Facing Replacement Theology: Part 1 :: By Paul J. Scharf
Have the blessings God promised to the Chosen People of Israel been redirected to all believers in the church? Will the church receive the prophetic future God promised the Jewish people repeatedly throughout the Old Testament?
People who answer yes to these questions hold to a position referred to as Replacement Theology, or Supersessionism.[i] This influence is growing today, and it’s important to ask, “What should we who love Israel—and God’s future plan for Israel—do about it?”
Many churches today appear less focused on the elements of Dispensational Theology, which is rooted in understanding “the distinction between Israel and the church,”[ii] based on literal, biblical interpretation. In contrast, Supersessionism uses allegorical rather than literal interpretation when dealing with Israel’s future.
Is it possible to get a pulse on what is actually happening in our Christian circles?
For answers, we turned to four experienced Christian leaders who are highly qualified to address these questions from historical, theological, global, and practical perspectives.
From the Front Lines
Dr. Jimmy DeYoung, Jr., president of Prophecy Today, is a prophecy teacher and Middle East expert. He provides content as a radio host through Prophecy Today Weekend and Prophecy Today Daily— “examining current events in the light of God’s prophetic Word” and carrying on the work of his late father, Jimmy DeYoung.
He reaches people on more than 400 radio stations weekly, along with operating prophecytoday.com’s Internet radio livestream. In those roles, including conducting prophecy conferences, he interacts with many types of people. “I think the biggest indication is, over the years, churches are changing,” DeYoung stated.
“There are a lot of inquiries that come to the program. There are people who listen who don’t understand why we focus on the Jewish people so much. People need an explanation—why is this important to us? I think you are seeing that more and more.
“That may mean we need to alter some of our methods—and take a step back in order to better serve some listeners. It really gets back to teaching basic theology,” DeYoung said.
But there are still great opportunities for solid Bible teaching. “We’re picking up stations,” he observed. “We stay consistent with what we teach.”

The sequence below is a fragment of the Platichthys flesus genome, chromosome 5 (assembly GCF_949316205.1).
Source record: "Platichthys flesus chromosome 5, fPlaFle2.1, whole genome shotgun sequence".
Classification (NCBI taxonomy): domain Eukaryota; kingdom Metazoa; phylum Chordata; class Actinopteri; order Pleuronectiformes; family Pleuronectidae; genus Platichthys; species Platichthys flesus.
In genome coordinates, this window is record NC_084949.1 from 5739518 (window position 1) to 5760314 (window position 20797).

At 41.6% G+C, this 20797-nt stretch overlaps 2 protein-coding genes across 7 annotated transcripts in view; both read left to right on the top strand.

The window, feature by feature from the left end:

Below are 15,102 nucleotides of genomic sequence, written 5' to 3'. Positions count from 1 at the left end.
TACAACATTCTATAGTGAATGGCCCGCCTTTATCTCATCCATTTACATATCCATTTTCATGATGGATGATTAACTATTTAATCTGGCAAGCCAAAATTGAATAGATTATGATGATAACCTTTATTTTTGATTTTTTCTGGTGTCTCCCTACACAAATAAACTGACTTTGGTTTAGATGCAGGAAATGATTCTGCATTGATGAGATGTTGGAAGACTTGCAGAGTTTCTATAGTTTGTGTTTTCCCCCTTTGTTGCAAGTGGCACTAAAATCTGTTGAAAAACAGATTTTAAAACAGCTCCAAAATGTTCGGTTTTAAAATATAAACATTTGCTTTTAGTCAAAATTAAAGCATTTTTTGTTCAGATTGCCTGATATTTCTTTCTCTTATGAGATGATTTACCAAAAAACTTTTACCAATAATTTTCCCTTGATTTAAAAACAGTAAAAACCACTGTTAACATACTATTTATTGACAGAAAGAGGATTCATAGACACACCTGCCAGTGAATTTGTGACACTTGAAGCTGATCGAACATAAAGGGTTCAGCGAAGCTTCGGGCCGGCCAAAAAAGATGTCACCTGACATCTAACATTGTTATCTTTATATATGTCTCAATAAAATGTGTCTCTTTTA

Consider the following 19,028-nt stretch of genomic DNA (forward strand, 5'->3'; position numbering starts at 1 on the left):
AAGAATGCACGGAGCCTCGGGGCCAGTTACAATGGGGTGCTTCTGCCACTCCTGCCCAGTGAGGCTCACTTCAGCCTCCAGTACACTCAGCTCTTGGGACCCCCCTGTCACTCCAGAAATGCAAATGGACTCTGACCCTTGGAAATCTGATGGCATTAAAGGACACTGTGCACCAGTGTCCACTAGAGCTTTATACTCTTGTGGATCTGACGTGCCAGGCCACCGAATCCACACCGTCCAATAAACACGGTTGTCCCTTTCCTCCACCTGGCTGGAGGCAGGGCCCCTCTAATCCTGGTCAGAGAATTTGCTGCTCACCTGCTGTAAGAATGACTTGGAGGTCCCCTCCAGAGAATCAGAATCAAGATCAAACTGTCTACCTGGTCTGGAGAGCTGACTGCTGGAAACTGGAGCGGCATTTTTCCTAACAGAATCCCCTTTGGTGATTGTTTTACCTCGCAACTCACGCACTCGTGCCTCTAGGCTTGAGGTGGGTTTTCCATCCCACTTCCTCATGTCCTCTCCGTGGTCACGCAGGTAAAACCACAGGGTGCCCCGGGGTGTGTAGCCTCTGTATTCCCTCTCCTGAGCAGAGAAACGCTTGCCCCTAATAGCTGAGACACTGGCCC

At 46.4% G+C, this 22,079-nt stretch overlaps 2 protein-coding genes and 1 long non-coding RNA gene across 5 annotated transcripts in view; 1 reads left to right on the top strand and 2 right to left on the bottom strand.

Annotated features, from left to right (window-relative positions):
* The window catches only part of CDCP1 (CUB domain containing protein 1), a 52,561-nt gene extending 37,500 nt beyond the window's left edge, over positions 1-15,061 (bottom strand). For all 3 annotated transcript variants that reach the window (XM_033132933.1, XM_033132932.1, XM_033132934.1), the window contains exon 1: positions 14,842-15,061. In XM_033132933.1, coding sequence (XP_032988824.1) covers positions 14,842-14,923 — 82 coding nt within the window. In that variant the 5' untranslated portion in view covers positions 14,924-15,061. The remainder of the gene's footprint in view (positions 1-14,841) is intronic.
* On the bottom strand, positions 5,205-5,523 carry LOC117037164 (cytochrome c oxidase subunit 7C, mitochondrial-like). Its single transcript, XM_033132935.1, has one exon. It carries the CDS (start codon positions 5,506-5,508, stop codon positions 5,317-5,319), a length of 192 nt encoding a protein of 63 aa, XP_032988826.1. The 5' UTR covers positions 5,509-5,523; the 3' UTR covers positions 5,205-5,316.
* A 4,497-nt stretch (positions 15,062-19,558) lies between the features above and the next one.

A Seismic Shift in the Seminaries
“I think what we’re seeing more of is, within our theological realm, that people are intimidated,” said Dr. Charles Dyer, professor-at-large of Bible for Moody Bible Institute and host of The Land and the Book on Moody Radio.
“They want to be accepted as scholars, and the basic thing is, ‘Well, you cannot take the Bible literally, or you’re not scholarly.’ Now you have the foundation for Replacement Theology,” Dyer said.
Dr. James Fazio is dean of Bible and Theology and professor of Biblical Studies at Southern California Seminary. He is also finishing a doctorate in history at Queen’s University in Belfast, Northern Ireland, in which his focus is on John Nelson Darby, a 19th-century Plymouth Brethren leader who is considered the father of modern Dispensationalism.
Fazio sees Replacement Theology’s growing popularity as much more of a seismic shift than a simple growth spurt. “Dispensationalists,” he said, “have always claimed the majority position based on the grass-roots following—the church following. Dispensational Theology was very accessible. It was popular. That script has flipped. What was going on in the academy yesterday is what is bearing out in the church today.”
Fazio noted that, for many years, the influence of Reformed Theology has been growing in seminaries and in Christian publishing and “has now trickled down, and it is sweeping across the churches.” He sees this as a marked change from the middle of the past century. Many dispensational schools were still flourishing then—but the last of the preachers trained in that time are now concluding their ministries.
“I think [Replacement Theology] is growing because of what’s coming out of seminaries,” Dyer stated. “Those who are graduating know very little of the Bible. They grew up in churches that didn’t teach the Bible. Sadly, what I’m seeing in churches is the Bible is being taught less and less.”
Fazio also sees a parallel between the leftward movement in our culture and movement away from the literal interpretation of Scripture.
“Today, Dispensationalism—that dreaded word and the stigma attached to it—is very much like capitalism. That word is anathema to most people—even if we need it and rely upon it for how we function as a society. That shows the power of the cultural sway. The movement that is sweeping across the churches is absolutely Reformed, amillennial—and it has displaced premillennial Dispensationalism.
“If we think that we can just get in churches and have sort of a popularist movement, we don’t have the next generation. We have a fleeting moment,” Fazio said.
Reposted from the January/February 2023 issue of Israel My Glory.
Used by permission of The Friends of Israel Gospel Ministry.
Paul J. Scharf (M.A., M.Div., Faith Baptist Theological Seminary) is a church ministries representative for The Friends of Israel Gospel Ministry, based in Columbus, WI, and serving in the Midwest. For more information on his ministry, visit sermonaudio.com/pscharf or foi.org/scharf, or email firstname.lastname@example.org.
Scripture taken from the New King James Version.
[i] For a fuller treatment on Replacement Theology, see Paul Scharf, “The Danger of Replacing Israel” (three-part blog), foi.org/2021/09/24/the-danger-of-replacing-israel-part-1.
[ii] Charles C. Ryrie, Dispensationalism, rev. ed. (Chicago, IL: Moody Publishers, 2007), 48.
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